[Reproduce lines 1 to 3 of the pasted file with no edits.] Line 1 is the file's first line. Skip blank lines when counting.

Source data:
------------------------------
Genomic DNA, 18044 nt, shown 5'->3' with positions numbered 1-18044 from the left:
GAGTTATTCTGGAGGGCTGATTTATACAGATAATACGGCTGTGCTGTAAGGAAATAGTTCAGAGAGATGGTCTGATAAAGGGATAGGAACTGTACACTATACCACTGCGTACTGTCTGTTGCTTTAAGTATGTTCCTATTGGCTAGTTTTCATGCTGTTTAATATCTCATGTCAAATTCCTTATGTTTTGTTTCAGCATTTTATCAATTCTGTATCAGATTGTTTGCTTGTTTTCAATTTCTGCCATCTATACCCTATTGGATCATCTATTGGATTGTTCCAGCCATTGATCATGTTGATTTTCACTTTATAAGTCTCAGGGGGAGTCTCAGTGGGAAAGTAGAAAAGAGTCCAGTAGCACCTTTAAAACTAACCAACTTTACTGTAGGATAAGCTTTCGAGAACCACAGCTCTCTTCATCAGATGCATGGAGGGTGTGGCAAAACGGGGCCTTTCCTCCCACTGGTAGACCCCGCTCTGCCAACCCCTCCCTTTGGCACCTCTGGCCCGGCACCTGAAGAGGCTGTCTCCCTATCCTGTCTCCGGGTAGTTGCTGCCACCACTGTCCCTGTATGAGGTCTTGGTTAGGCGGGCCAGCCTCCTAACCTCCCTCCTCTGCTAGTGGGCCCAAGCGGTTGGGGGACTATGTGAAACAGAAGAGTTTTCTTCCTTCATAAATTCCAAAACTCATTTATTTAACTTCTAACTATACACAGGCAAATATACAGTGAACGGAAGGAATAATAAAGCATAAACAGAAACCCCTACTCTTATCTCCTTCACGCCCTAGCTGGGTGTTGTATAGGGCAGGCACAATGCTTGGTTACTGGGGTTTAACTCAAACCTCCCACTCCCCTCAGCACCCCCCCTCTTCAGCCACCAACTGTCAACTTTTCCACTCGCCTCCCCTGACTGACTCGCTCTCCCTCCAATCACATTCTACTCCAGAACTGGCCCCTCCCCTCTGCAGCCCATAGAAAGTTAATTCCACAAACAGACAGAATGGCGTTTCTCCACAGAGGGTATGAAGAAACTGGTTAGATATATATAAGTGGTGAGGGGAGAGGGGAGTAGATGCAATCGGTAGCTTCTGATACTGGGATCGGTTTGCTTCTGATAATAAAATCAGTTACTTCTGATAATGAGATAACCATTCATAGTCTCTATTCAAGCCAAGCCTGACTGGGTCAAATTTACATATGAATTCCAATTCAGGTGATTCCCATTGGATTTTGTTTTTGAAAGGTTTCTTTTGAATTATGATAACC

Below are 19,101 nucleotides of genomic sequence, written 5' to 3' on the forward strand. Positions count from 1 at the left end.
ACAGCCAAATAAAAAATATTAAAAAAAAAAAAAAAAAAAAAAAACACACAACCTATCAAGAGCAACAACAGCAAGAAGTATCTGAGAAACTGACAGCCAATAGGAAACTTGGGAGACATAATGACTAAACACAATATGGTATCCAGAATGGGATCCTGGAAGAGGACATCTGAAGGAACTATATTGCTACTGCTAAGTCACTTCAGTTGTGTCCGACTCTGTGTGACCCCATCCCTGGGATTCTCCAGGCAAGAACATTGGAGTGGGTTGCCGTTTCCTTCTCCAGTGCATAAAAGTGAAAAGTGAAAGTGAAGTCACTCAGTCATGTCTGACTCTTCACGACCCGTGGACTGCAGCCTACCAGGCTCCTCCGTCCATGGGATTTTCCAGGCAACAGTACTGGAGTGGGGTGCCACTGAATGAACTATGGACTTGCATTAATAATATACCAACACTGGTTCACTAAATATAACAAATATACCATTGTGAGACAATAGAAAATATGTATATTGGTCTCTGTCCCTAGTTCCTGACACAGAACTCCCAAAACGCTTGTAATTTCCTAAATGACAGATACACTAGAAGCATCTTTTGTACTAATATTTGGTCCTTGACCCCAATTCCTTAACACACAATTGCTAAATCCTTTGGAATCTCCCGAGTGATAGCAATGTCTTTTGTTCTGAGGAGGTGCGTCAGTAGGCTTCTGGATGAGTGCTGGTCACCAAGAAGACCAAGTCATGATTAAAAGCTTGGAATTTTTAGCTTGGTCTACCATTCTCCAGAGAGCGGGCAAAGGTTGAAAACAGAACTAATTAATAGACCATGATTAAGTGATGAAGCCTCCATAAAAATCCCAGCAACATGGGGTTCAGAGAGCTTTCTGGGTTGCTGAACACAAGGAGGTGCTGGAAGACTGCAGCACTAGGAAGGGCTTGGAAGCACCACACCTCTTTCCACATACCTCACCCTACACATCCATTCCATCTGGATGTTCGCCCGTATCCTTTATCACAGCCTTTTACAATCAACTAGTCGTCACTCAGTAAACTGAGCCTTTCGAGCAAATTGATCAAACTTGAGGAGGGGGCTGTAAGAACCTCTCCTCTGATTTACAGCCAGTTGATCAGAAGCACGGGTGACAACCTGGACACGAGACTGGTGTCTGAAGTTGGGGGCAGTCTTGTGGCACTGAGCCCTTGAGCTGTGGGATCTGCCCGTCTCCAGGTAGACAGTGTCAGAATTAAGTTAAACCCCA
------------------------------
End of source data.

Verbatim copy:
Genomic DNA, 18044 nt, shown 5'->3' with positions numbered 1-18044 from the left:
GAGTTATTCTGGAGGGCTGATTTATACAGATAATACGGCTGTGCTGTAAGGAAATAGTTCAGAGAGATGGTCTGATAAAGGGATAGGAACTGTACACTATACCACTGCGTACTGTCTGTTGCTTTAAGTATGTTCCTATTGGCTAGTTTTCATGCTGTTTAATATCTCATGTCAAATTCCTTATGTTTTGTTTCAGCATTTTATCAATTCTGTATCAGATTGTTTGCTTGTTTTCAATTTCTGCCATCTATACCCTATTGGATCATCTATTGGATTGTTCCAGCCATTGATCATGTTGATTTTCACTTTATAAGTCTCAGGGGGAGTCTCAGTGGGAAAGTAGAAAAGAGTCCAGTAGCACCTTTAAAACTAACCAACTTTACTGTAGGATAAGCTTTCGAGAACCACAGCTCTCTTCATCAGATGCATGGAGGGTGTGGCAAAACGGGGCCTTTCCTCCCACTGGTAGACCCCGCTCTGCCAACCCCTCCCTTTGGCACCTCTGGCCCGGCACCTGAAGAGGCTGTCTCCCTATCCTGTCTCCGGGTAGTTGCTGCCACCACTGTCCCTGTATGAGGTCTTGGTTAGGCGGGCCAGCCTCCTAACCTCCCTCCTCTGCTAGTGGGCCCAAGCGGTTGGGGGACTATGTGAAACAGAAGAGTTTTCTTCCTTCATAAATTCCAAAACTCATTTATTTAACTTCTAACTATACACAGGCAAATATACAGTGAACGGAAGGAATAATAAAGCATAAACAGAAACCCCTACTCTTATCTCCTTCACGCCCTAGCTGGGTGTTGTATAGGGCAGGCACAATGCTTGGTTACTGGGGTTTAACTCAAACCTCCCACTCCCCTCAGCACCCCCCCTCTTCAGCCACCAACTGTCAACTTTTCCACTCGCCTCCCCTGACTGACTCGCTCTCCCTCCAATCACATTCTACTCCAGAACTGGCCCCTCCCCTCTGCAGCCCATAGAAAGTTAATTCCACAAACAGACAGAATGGCGTTTCTCCACAGAGGGTATGAAGAAACTGGTTAGATATATATAAGTGGTGAGGGGAGAGGGGAGTAGATGCAATCGGTAGCTTCTGATACTGGGATCGGTTTGCTTCTGATAATAAAATCAGTTACTTCTGATAATGAGATAACCATTCATAGTCTCTATTCAAGCCAAGCCTGACTGGGTCAAATTTACATATGAATTCCAATTCAGGTGATTCCCATTGGATTTTGTTTTTGAAAGGTTTCTTTTGAATTATGATAACC

Below are 19,101 nucleotides of genomic sequence, written 5' to 3' on the forward strand. Positions count from 1 at the left end.